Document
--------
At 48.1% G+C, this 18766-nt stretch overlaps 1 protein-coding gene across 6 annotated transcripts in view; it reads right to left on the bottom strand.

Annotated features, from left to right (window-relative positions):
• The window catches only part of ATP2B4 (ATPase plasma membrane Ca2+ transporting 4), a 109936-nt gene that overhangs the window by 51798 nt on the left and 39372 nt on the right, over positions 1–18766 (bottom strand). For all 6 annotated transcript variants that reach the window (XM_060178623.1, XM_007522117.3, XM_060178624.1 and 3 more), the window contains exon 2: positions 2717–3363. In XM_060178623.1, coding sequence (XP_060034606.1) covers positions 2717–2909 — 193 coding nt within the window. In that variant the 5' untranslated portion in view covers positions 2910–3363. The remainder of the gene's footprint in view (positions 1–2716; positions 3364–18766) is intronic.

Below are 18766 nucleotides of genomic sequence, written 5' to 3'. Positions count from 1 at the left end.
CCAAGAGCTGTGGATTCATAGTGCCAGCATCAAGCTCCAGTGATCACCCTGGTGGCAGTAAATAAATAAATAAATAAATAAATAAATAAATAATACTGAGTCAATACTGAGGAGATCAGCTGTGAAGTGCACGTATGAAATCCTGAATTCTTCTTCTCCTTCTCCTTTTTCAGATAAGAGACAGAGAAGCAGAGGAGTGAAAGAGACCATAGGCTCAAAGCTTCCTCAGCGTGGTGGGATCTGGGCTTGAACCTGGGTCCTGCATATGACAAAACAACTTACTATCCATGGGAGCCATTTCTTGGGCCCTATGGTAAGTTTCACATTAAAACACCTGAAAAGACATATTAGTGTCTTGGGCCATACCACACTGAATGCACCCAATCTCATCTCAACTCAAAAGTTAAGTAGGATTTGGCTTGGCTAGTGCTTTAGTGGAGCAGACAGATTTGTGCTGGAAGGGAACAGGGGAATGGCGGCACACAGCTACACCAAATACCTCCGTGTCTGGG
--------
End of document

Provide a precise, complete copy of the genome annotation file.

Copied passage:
At 48.1% G+C, this 18766-nt stretch overlaps 1 protein-coding gene across 6 annotated transcripts in view; it reads right to left on the bottom strand.

Annotated features, from left to right (window-relative positions):
• The window catches only part of ATP2B4 (ATPase plasma membrane Ca2+ transporting 4), a 109936-nt gene that overhangs the window by 51798 nt on the left and 39372 nt on the right, over positions 1–18766 (bottom strand). For all 6 annotated transcript variants that reach the window (XM_060178623.1, XM_007522117.3, XM_060178624.1 and 3 more), the window contains exon 2: positions 2717–3363. In XM_060178623.1, coding sequence (XP_060034606.1) covers positions 2717–2909 — 193 coding nt within the window. In that variant the 5' untranslated portion in view covers positions 2910–3363. The remainder of the gene's footprint in view (positions 1–2716; positions 3364–18766) is intronic.

Below are 18766 nucleotides of genomic sequence, written 5' to 3'. Positions count from 1 at the left end.
CCAAGAGCTGTGGATTCATAGTGCCAGCATCAAGCTCCAGTGATCACCCTGGTGGCAGTAAATAAATAAATAAATAAATAAATAAATAAATAATACTGAGTCAATACTGAGGAGATCAGCTGTGAAGTGCACGTATGAAATCCTGAATTCTTCTTCTCCTTCTCCTTTTTCAGATAAGAGACAGAGAAGCAGAGGAGTGAAAGAGACCATAGGCTCAAAGCTTCCTCAGCGTGGTGGGATCTGGGCTTGAACCTGGGTCCTGCATATGACAAAACAACTTACTATCCATGGGAGCCATTTCTTGGGCCCTATGGTAAGTTTCACATTAAAACACCTGAAAAGACATATTAGTGTCTTGGGCCATACCACACTGAATGCACCCAATCTCATCTCAACTCAAAAGTTAAGTAGGATTTGGCTTGGCTAGTGCTTTAGTGGAGCAGACAGATTTGTGCTGGAAGGGAACAGGGGAATGGCGGCACACAGCTACACCAAATACCTCCGTGTCTGGG